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Thread: Setting Up Precompiled Bin Archives for Use

  1. #1

    Default Setting Up Precompiled Bin Archives for Use

    When I download precompiled binaries from websites, how do I install them into my file system so that they can be used like my default applications?

  2. #2
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    Default Re: Setting Up Precompiled Bin Archives for Use

    you can define local folders to be treated as repositories, just go to yast -> repository management and select the folder where you keep downloaded files.
    or you can install them with zypper
    zypper in <full_path_to_local_rpm>
    there is a kde application that can install rpm files so just click on an rpm and install it.

  3. #3

    Default Re: Setting Up Precompiled Bin Archives for Use

    Quote Originally Posted by I_A View Post
    you can define local folders to be treated as repositories, just go to yast -> repository management and select the folder where you keep downloaded files.
    or you can install them with zypper
    zypper in <full_path_to_local_rpm>
    there is a kde application that can install rpm files so just click on an rpm and install it.
    Does this method work with archives, including zip files?

  4. #4
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    Default Re: Setting Up Precompiled Bin Archives for Use

    No, it works with rpm files which are archives, you can put all your rpm's in a folder add that folder as a repo then use yast or zypper to install them.
    What are these rpm's, well skype, google-chrome and other 3rd party software.
    zip's can contain whatever but opensuse uses rpm's for installing and removing applications.
    https://en.wikipedia.org/wiki/RPM_Package_Manager

    if those zip's have a valid spec file (you can write one if yourself)
    https://en.wikipedia.org/wiki/RPM_Pa...ager#SPEC_file
    you can make rpm's out of them, or you can use check-install to make rpm's out of tar balls and copy those rpm's in your local folder that holds applications.

  5. #5
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    Default Re: Setting Up Precompiled Bin Archives for Use

    Quote Originally Posted by Catlyon View Post
    When I download precompiled binaries from websites, how do I install them into my file system so that they can be used like my default applications?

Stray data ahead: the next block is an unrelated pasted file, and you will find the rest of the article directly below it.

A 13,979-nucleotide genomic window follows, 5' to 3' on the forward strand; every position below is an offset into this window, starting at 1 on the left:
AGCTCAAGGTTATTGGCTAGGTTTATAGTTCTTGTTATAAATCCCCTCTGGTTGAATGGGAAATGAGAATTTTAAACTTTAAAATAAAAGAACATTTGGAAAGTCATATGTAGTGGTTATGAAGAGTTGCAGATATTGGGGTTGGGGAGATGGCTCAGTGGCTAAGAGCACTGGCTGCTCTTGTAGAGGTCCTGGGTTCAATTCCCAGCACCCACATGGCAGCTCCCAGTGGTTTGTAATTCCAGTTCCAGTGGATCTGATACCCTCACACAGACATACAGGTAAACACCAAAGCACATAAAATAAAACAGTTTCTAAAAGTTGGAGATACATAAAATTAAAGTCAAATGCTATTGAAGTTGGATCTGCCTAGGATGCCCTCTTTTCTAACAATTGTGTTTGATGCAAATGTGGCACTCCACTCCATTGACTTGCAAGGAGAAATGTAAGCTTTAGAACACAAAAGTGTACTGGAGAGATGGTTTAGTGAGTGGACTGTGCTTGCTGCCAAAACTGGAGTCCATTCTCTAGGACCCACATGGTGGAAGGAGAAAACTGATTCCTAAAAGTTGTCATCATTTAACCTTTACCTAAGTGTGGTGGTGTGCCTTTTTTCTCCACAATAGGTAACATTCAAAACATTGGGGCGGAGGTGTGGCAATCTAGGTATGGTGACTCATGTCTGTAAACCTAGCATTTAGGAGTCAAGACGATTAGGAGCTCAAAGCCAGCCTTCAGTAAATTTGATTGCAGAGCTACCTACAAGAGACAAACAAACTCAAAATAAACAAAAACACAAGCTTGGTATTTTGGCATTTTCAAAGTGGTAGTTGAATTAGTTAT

Without further clarification about what that binary is supposed to be compiled for (distribution, version), that is difficult to say. Must be decided for each case.

    It is very uncommon to have a precompiled binary for Linux. Software (specialy when to be used for the system, contrary to a program to be used by a single user and put into one of his/her own directories like ~/bin) that does not come as RPM through the openSUSE standard repos, nor through any repos from the Open Build Service, may come
    • prebuild RPM for openSUSE version X from a web site (but that is then explicitly mentioned);
    • as a tarball (complete source ready to be build in a compressed tar file).

    In the latter case there is (often) a general path to be followed to build it (explained in a README file) and this contains three steps where in the first step the system is scanned and many configuration parameters are filled in for the next step which is the real build (the third step, to be done as root, is then the install).

    Thus when you have a pre-build binary, those first two steps are done. But how can you be sure that the first, configure, step is done properly when not on your, but on some other system?

    But, if the binary is functioning on your system (and you trust it for security reasons), the general case is then to put it in /usr/local/bin. This being a sort of hold all for binaries that do not realy belong to (or are designed for) the distribution.
    Henk van Velden

  6. #6
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    Default Re: Setting Up Precompiled Bin Archives for Use

    On 2015-09-01 04:56, Catlyon wrote:
    >
    > When I download precompiled binaries from websites, how do I install
    > them into my file system so that they can be used like my default
    > applications?


    The general answer is that you have to read that binary documentation.
    Or ask here about the specific binary.

    But first you have to make sure that no rpm exists for openSUSE, and
    alternatively, no rpm at all.

    --
    Cheers / Saludos,

    Carlos E. R.

    (from 13.1 x86_64 "Bottle" (Minas Tirith))

  7. #7

    Default Re: Setting Up Precompiled Bin Archives for Use